individual (see section below on
overall opinion of the
Addressed in the body
of the letter. Covering
Can stand the heat?
these or other similar
How individual rates on
dimensions makes up
personal dimensions Academic examples the bulk of the letter
Love of field? (see letter format
Ambitious? section below).
Serious about studies?
Can stand the rigor?
Letter of recommendation format
As a rule letters of recommendation are organized into three sections. They usually contain
between five and nine paragraphs. Total word count can range from 200 to 600.
Section Length Content
Sentence 1-- State the purpose of the
1 paragraph of a letter, namely that you're writing a
couple sentences recommendation concerning the
Sentence 2-- Explain how you know
the individual. State from where and
for how long you've known him or her.
Be very clear about the working
relationship involved. That is, explain
whether he or she was your
subordinate, co-worker, student, etc.
Paragraph 2-- Ease into the specifics
contained in the rest of the body. Use
this paragraph to characterize the
individual in general terms.
Paragraphs 3 thru 6-- Address
personal dimensions such as those
listed above that you feel are pertinent
2 to 6 paragraphs
and for which you have direct
Body of 2 to 4 sentences
knowledge. Include anecdotes to
back-up your assessments. Cover 1 or
2 dimensions per paragraph.
Final paragraph of body section-- If
relevant, explain why the individual is
seeking a new assignment. For
example, if he or she was laid off
Express your level of confidence in the
1 or 2 paragraphs
individual. Explain the extent to which
Closing of a couple
you believe he or she is suited to the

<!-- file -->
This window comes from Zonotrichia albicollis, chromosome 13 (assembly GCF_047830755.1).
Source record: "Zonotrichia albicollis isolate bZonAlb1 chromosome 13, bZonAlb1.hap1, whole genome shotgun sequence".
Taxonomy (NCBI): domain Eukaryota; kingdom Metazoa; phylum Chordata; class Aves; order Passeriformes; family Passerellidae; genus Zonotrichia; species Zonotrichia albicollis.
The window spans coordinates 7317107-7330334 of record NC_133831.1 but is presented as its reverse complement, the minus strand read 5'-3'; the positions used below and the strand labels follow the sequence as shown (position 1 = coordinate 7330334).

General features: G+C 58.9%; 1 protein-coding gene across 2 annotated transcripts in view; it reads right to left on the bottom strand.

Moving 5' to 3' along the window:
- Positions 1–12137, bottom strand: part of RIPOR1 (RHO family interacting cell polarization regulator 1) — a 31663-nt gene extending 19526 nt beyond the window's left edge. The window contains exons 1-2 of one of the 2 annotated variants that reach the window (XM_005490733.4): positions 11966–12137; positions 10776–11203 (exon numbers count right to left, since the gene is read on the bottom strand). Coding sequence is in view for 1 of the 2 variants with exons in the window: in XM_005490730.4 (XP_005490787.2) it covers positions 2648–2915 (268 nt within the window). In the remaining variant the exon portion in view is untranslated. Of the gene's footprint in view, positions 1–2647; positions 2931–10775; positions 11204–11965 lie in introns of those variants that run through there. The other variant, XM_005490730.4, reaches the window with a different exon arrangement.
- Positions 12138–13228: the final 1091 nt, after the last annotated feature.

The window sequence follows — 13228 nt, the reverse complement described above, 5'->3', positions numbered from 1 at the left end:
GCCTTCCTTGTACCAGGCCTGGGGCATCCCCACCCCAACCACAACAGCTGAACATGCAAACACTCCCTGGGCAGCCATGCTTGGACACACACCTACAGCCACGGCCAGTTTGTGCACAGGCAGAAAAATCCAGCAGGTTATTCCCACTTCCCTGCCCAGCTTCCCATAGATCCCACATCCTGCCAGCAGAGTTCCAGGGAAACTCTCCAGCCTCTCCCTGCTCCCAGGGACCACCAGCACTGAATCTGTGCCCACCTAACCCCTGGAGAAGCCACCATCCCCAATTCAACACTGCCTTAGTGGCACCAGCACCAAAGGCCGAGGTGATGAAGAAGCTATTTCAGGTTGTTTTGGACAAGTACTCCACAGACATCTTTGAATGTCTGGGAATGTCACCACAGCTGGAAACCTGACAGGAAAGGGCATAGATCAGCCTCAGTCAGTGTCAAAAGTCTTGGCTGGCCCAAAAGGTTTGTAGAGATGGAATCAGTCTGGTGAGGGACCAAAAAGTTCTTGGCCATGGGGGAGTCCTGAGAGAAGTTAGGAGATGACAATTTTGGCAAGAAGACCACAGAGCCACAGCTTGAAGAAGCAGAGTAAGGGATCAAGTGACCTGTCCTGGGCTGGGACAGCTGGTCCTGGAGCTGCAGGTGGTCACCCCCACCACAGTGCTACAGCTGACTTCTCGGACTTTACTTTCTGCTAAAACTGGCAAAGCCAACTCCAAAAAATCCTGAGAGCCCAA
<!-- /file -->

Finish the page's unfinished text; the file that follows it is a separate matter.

job or program sought.
Rec letter length
Longer is not necessarily better. The reader, either the personnel professional or the
admissions officer, is not likely to hang on every word. More probably, he or she will be
doing a quick take on each of the four dynamics outlined earlier. What is important is that
letter length in and of itself affects the reader's perceptions.
Dynamic Comment Expected length
The more important the writer's title
Writer's credibility Shorter letter
the less time the writer can devote
The closer the writer is to the
Writer's relationship to
individual the more likely the writer Longer letter
will include anecdotes
Writer's overall opinion of Communicated in opening and Does not influence letter
individual reinforced in closing length
How individual rates on The more the individual stands out One or more longer
personal dimensions on a particular dimension the more paragraphs
apt that dimension will be covered at
Communicating your overall opinion of the individual
When you combine the likelihood that the reader will not be devoting much time to reading
with the truism that first impressions are not only potent but hard to overcome, it's
becomes clear that communicating your overall opinion of the individual should be done
very early in your letter.
In fact, recommendation letter writers almost always communicate most if not all of their
true opinion when they open their letters. The trouble is it is often unconscious. So, it's
important to understand the message you send when you open and to make sure it
matches the tone of the rest of your letter.
Example opening words Opinion of individual
This letter is in reference to Very low
This serves as a letter of reference for Fairly low
I am pleased to write this letter of
I am pleased to recommend Fairly high
It is a genuine pleasure and honor for me to
Writing your own letter
Since writing a letter of recommendation can easily consume 1 to 2 hours, it is not unusual
for a busy manager or professor to hand all or part of the writing task back to the individual
making a request. If you find yourself composing your own recommendation keep in mind
You have two audiences, the signer and the recipient. While you must satisfy both,
the signer is more important. So try to write from his or her perspective.
Follow the letter of recommendation format outlined above.
Address several personal dimensions. Obviously you want to emphasize your
strongest points, but be aware that too much attention to one or two things is often
perceived as a lack of breadth.
Be honest with yourself about your strengths and weaknesses. Don't let
overcompensation for weaknesses drive what you say.
Unless asked to do otherwise, only deliver a complete, polished version of the letter-
- one theoretically ready for signing. If the signer nevertheless wishes to add or
delete something, accept his or her changes gracefully.